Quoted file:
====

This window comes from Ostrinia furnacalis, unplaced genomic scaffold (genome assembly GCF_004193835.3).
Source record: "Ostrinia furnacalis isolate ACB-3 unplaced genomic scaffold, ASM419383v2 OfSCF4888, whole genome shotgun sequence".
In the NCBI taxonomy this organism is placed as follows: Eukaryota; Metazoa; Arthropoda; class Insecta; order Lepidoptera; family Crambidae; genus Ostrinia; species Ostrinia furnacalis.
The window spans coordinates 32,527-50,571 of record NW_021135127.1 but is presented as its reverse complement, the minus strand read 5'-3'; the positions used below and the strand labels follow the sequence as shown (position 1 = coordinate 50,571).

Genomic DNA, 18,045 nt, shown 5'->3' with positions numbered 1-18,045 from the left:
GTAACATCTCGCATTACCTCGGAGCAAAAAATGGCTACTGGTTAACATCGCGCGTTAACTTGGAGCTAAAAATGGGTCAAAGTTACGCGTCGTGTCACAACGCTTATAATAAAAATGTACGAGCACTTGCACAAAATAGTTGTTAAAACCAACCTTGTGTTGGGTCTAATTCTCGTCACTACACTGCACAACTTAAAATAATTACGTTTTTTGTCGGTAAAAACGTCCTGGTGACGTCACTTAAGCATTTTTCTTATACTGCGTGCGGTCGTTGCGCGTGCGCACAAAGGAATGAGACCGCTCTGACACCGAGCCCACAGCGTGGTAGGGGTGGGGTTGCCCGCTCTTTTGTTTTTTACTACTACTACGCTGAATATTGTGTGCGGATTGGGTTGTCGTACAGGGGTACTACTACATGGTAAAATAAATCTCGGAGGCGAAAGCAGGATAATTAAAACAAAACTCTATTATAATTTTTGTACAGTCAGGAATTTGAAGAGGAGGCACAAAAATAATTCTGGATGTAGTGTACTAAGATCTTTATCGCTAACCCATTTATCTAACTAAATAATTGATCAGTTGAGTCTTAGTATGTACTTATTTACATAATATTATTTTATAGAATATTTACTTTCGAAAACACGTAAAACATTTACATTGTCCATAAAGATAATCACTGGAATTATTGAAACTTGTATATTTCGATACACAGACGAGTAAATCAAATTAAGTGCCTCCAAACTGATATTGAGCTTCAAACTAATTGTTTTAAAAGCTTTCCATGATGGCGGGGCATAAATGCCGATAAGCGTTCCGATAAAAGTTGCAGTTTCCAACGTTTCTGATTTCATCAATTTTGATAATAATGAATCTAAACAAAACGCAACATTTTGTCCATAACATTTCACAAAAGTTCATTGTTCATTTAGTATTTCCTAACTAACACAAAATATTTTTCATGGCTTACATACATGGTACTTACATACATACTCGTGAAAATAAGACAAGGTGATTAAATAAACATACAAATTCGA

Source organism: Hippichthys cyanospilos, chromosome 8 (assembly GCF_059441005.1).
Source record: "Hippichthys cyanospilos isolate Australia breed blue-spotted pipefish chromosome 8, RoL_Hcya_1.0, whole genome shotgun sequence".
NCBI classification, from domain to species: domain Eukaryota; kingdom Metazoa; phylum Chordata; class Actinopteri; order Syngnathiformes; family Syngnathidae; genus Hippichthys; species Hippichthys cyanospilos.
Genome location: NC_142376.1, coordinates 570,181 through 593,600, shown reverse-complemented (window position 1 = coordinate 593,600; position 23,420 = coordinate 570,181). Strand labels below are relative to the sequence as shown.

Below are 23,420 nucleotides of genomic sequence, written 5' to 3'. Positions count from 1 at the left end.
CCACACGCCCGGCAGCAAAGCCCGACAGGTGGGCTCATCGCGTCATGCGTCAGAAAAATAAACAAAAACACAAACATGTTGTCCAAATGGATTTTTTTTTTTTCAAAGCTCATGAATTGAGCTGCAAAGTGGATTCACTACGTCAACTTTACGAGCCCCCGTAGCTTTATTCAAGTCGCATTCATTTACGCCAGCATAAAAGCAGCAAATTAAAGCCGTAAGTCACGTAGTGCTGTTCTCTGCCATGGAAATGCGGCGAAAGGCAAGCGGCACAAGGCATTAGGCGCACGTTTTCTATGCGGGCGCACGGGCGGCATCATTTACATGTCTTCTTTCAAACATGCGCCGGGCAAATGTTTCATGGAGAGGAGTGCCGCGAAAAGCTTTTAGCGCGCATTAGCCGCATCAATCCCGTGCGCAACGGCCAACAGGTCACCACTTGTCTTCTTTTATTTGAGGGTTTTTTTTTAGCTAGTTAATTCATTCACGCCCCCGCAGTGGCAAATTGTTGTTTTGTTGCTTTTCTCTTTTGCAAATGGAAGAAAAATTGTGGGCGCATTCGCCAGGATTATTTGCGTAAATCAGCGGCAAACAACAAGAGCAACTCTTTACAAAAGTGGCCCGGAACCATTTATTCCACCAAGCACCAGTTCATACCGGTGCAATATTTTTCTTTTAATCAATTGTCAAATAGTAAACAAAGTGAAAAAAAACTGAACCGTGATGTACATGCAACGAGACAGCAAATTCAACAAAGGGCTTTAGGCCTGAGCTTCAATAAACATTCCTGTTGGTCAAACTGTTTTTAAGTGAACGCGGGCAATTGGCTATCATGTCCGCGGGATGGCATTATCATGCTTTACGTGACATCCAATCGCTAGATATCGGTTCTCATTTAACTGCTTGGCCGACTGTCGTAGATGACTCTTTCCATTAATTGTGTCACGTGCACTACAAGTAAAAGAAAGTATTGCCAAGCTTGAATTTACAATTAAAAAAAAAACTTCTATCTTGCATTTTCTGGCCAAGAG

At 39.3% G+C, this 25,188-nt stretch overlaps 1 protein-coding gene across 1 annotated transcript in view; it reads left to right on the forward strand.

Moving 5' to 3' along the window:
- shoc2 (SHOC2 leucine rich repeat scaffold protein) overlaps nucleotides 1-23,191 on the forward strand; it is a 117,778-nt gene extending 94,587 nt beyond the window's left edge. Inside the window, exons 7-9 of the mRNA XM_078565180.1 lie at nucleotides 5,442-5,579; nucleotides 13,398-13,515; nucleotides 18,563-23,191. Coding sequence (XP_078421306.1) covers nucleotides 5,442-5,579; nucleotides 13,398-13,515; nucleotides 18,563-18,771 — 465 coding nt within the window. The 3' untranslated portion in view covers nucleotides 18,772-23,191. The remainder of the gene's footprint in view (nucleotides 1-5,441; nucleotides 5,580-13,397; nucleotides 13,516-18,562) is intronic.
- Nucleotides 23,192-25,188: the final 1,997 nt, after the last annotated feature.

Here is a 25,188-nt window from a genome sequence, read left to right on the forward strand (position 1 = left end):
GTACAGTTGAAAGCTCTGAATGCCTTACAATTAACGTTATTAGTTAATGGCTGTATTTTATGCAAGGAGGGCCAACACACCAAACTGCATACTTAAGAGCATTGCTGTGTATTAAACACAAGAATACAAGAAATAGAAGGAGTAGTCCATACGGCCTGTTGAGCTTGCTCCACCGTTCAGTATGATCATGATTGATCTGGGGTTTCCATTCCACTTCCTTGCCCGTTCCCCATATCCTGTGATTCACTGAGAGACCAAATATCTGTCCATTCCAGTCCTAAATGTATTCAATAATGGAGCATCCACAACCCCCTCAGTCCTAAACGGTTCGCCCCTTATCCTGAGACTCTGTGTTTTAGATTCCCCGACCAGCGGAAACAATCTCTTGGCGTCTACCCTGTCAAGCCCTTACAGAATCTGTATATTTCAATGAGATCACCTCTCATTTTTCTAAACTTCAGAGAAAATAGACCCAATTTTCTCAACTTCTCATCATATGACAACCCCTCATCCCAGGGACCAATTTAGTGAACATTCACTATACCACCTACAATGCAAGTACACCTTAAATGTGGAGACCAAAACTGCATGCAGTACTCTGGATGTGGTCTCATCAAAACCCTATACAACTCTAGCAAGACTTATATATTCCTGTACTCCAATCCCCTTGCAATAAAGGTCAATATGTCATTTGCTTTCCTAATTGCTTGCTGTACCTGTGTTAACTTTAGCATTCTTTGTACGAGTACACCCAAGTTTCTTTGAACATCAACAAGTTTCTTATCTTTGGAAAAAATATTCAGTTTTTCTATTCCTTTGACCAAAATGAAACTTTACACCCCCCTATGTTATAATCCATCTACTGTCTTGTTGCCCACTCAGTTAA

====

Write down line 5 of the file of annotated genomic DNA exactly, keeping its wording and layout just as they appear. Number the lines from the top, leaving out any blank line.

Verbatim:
Genomic DNA, 18,045 nt, shown 5'->3' with positions numbered 1-18,045 from the left: